I don’t know him, but three cheers for Mike Soutar, former FHM
editor and now managing director of Kiss FM. At last week’s PPA
conference, Soutar poured a bucket of cold water over a publishing
industry that has deluded itself into thinking that masthead TV is the
next best thing to, well, colour printing. I suppose this is inevitable.
When you’ve spent so long fighting to get to the promised land (ie the
right to turn magazines into terrestrial TV shows), it goes against the
grain to admit the struggle may not have been worthwhile.
But that’s my problem with masthead TV, and that’s why it’s so
refreshing to hear Soutar take a realistic view of the
Let’s get straight to the point. Amid all the hot air talked about
masthead TV, I’ve never had an explanation of how a title is expected to
make money from it. And if you can’t make money, there’s no point in
doing it. Here’s why: both sides want different things from masthead TV.
Faced with ever-increasing amounts of airtime to fill (and ad breaks to
sell), TV companies want the cheapest programme for the maximum possible
audience. Oh, and they’d like a hot brand name attached.
Magazines want that as-seen-on-TV halo effect, promotion and a nice fat
But - and let’s be generous here - even the biggest magazine (FHM,
Cosmopolitan, Good Housekeeping) is unlikely to pull audiences over a
If that’s the maximum possible audience, no TV company is going to
proffer either a decent budget or a decent timeslot. What you’ll get is
late-night, talking-head TV with the production values of Forklift Truck
Monthly (no offence to forklift fans), not those of a glossy.
So long as their aims conflict there is every danger that the TV show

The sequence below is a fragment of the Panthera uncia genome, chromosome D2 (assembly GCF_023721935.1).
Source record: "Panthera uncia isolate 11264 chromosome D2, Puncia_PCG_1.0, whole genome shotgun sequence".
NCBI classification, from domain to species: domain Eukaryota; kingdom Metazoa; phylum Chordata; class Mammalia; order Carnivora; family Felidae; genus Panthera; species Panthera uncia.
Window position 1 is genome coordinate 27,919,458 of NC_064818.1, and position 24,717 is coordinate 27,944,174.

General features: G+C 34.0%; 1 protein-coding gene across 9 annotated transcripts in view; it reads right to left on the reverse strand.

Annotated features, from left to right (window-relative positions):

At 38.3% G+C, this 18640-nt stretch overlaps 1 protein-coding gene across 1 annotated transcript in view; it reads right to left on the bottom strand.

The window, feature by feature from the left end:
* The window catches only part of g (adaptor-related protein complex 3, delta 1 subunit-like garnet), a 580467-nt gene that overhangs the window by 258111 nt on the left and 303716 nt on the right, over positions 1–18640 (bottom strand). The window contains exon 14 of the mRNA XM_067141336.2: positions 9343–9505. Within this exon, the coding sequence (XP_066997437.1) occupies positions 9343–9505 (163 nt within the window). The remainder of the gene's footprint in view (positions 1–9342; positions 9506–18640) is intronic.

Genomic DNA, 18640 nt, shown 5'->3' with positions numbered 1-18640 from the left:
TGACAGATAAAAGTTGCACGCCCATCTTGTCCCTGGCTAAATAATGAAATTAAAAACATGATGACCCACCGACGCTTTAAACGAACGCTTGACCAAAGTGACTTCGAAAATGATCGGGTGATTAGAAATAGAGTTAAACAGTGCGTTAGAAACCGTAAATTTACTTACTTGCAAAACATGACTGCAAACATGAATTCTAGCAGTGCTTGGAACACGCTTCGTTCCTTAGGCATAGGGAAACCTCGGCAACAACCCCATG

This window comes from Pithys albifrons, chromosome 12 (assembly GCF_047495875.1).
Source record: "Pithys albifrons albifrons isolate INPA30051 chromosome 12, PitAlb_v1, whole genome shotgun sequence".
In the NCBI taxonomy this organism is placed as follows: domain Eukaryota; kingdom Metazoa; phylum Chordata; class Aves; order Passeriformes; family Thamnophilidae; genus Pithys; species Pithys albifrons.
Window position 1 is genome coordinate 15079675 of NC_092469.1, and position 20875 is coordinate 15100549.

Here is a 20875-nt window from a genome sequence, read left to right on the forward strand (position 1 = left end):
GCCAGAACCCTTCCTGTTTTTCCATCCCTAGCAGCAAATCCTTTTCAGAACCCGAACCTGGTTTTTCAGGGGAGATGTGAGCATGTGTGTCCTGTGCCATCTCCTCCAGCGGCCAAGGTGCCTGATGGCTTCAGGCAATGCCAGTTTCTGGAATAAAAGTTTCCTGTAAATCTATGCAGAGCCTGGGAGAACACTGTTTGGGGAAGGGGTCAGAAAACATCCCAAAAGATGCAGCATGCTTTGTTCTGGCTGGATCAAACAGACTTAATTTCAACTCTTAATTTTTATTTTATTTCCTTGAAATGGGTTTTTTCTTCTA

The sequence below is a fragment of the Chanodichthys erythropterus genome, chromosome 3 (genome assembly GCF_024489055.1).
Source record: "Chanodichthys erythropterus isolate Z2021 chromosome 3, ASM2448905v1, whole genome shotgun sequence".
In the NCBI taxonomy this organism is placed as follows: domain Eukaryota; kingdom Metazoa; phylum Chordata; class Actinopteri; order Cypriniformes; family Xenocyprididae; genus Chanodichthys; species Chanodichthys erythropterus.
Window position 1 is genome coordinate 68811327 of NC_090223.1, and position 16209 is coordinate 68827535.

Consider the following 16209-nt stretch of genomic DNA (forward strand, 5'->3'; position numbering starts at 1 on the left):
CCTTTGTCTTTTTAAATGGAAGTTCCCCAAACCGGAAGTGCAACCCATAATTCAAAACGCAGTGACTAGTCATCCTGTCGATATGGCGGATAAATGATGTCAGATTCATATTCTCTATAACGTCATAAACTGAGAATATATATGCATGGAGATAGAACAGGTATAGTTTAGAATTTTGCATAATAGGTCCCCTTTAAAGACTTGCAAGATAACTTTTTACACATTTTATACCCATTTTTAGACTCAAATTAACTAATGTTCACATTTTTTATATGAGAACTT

actually subverts or undermines the magazine brand - which is a
complicated way of saying the promised land of TV may turn out to be a
Every now and then a research statistic appears which stops you dead in
your tracks. This week it is the revelation that ad avoiders, a group of
consumers that not only dislikes but actively avoids advertising and was
first identified 18 months ago by Lowe Howard-Spink and Western Media,
is growing rapidly.
According to the research, this group accounts for 31 per cent of the
population and, at 41 per cent, is disproportionately represented in
multichannel homes. This doesn’t augur well for digital.
But this isn’t just TV’s problem, it’s everybody’s - agencies, media
owners and advertisers. The research suggests the solution is to make
more engaging ads and improve media targeting - perhaps with an ’ambush
element’ to catch avoiders by surprise.
If only it was that easy. Given advertising’s ubiquity today, avoiders
have got to be pretty vigilant. This suggests it’s not so much that this
group doesn’t like the odd ad - in which case they’d put up with the
rest of it - but that it doesn’t like advertising per se. The problem is
not one of aesthetics or targeting but a philosophical objection. I’d
like to think I was wrong but, if I wasn’t, that would be seriously